Take your workshop facilitation technique to the next level with these simple tips

A facilitator’s best friends

For the last 4 years I’ve been running workshops with my teams and recently with different groups of people. The difference between these experiences is stark. I took for granted that we’d already built up a good connection and trust within our team so running workshops with them was a doddle.

Then I decided to expand my skill-set by running a 3 day project kick-off workshop for the key stakeholders in my new project. Everyone knew each other so that helped but we’d never worked together in a group like this before. …


Don’t sit around waiting for things to change. Make it happen with this simple workshop template!

My colleagues at ESSIQ taking part in this very workshop

I love to see a bunch of empty chairs and groups of people huddled around their ideas on post-its! It says to me collaboration, communication, alignment and human connection.

But some people really don’t enjoy working in groups. It says to them chaos, egotistical debate, frustration and colossal waste of time.

Of course, it’s not easy to come to a consensus as a group, sometimes you have to disagree and commit. So this workshop is structured around a really simple method to make sure everyone’s opinion is heard and alignment comes naturally.

The goal? Reflect on the good things, get…


A good team culture is built on trust. Here’s how you can help.

3 people who look happy and maybe even trust each other ;)

Building trust within your team is the most important thing you can do to accelerate your journey toward becoming a high-performance team that can stand the test of time.

I want to start by sharing with you a story which illustrates why I am so passionate about the subject of trust within teams:

When I first started at my current assignment as a project manager, the development team had already experienced five project managers (in 2 years) before me and were totally fed up of it all. Within the first few months I made a massive assumption — based on…


Stop with the cringe-inducing icebreakers and try these ones instead

A group of people writing stuff and possibly talking to each other

I have been in thousands of meetings, training sessions or classes that I look back on and think how strange it is that I’m never there alone and yet that’s pretty much how it feels.

I’ve been in training sessions as part a group of people learning something together, avoiding each other’s eye contact because we haven’t been properly introduced, wanting to keep ourselves to ourselves and anyway — mum always told us not to talk to strangers, right?

We’ve all been in meetings where we all know each other technically well — hey, we spend almost every day together…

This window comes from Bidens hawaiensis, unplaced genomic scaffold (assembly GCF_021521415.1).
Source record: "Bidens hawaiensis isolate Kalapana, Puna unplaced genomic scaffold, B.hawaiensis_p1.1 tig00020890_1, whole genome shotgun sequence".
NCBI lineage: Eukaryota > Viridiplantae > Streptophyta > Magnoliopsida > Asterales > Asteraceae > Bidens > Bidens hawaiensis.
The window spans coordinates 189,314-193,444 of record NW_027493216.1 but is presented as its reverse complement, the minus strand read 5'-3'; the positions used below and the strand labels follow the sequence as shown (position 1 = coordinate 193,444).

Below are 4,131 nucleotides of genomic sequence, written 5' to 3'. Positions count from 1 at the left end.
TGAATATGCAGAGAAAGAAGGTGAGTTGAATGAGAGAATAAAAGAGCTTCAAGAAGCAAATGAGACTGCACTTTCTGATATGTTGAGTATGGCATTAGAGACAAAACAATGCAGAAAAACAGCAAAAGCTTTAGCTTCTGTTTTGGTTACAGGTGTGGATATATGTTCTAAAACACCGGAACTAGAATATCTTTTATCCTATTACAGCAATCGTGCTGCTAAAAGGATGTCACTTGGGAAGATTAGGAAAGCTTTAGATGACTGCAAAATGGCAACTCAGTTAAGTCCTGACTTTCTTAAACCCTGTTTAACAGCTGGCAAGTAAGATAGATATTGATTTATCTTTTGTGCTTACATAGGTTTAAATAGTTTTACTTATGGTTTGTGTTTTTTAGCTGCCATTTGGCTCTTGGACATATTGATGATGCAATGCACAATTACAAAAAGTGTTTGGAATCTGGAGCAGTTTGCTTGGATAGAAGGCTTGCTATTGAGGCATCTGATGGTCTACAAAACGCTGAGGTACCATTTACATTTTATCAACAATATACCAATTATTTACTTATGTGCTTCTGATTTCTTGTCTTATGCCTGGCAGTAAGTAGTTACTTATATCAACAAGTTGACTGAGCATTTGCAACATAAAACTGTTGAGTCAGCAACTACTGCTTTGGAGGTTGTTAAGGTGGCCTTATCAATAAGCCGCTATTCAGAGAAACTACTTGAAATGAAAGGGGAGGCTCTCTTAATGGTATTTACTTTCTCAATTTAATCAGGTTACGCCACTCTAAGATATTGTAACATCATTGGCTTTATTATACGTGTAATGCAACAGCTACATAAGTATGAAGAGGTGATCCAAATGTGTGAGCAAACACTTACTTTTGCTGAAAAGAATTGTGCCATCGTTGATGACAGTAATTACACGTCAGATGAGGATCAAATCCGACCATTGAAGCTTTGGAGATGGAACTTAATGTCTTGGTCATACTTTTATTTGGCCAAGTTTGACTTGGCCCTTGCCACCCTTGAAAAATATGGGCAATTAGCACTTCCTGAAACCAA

Level up your leadership with these must reads.

Photo by Claudia Wolff on Unsplash

Start the new year with a fresh perspective! Pick any book from this list and I guarantee you’ll feel the fire for 2020. 🔥

In this list you’ll find books on how to transform yourself from “just a manager” into a leader, how to motivate people, how to communicate better and how to make time for the things that matter.

— Happy reading! —

  1. Drive by Daniel H. Pink — a 100% must read. Think you know how to motivate people? Think again!
  2. Radical Candor by Kim Scott — a classic on “how to be a kick-ass boss without losing…


And a super short description of each one

Photo by Tim Mossholder on Unsplash

“Welcome to the Daily Stand-up!” — “That will be dealt with on Tuesday when we have our backlog refinement session.” — “When is the sprint review meeting again??”

Perhaps your company is undergoing an “agile transformation” and you’ve suddenly found yourself working as part of an “agile team” and your calendar is full of meeting requests to things you’ve never heard of before…

Or maybe you’re just an innocent bystander curious to know what these weird terms your friends in the “agile” world are talking about?

Whoever you are, these agile terms have been circulating in the software community for…


Retrospectives can be the catalyst for change as long as you’re doing them right. Here’s how.

Photo by Will H McMahan on Unsplash

One of the most valuable skills I’ve learnt in my career so far is how to run retrospectives that yield action and results.

I love a good retrospective. It doesn’t matter whether it’s a team retrospective session, personal retrospective or even just a retrospective of a recurring meeting. It’s the perfect chance to reflect and improve (with the emphasis here really being on improve).

For those of you who are all too familiar with retrospectives, you might leave with one of these feelings:

  1. They’re a waste of time because no one listens to your input and nothing ever changes anyway…


Photo by Sabine Peters on Unsplash

“Pay yourself first”

I read this phrase in so many articles while researching the best way to make a personal budget and savings plan. “Pay myself first?” I thought. I had bills that needed to be paid first. Food to buy and new friends to make. I was alone in a new city, now wasn’t an easy time for scrimping. “Pay yourself first” seemed like a luxury I couldn’t afford.

It was last August that I started my budget spreadsheet. Money was incredibly tight; my marriage had ended so I’d taken a new job in a city on the other…

Joanna Louise Durant

Agile Coacher. Product Owner. Workshop Facilitator | Leadership Consultant in Stockholm

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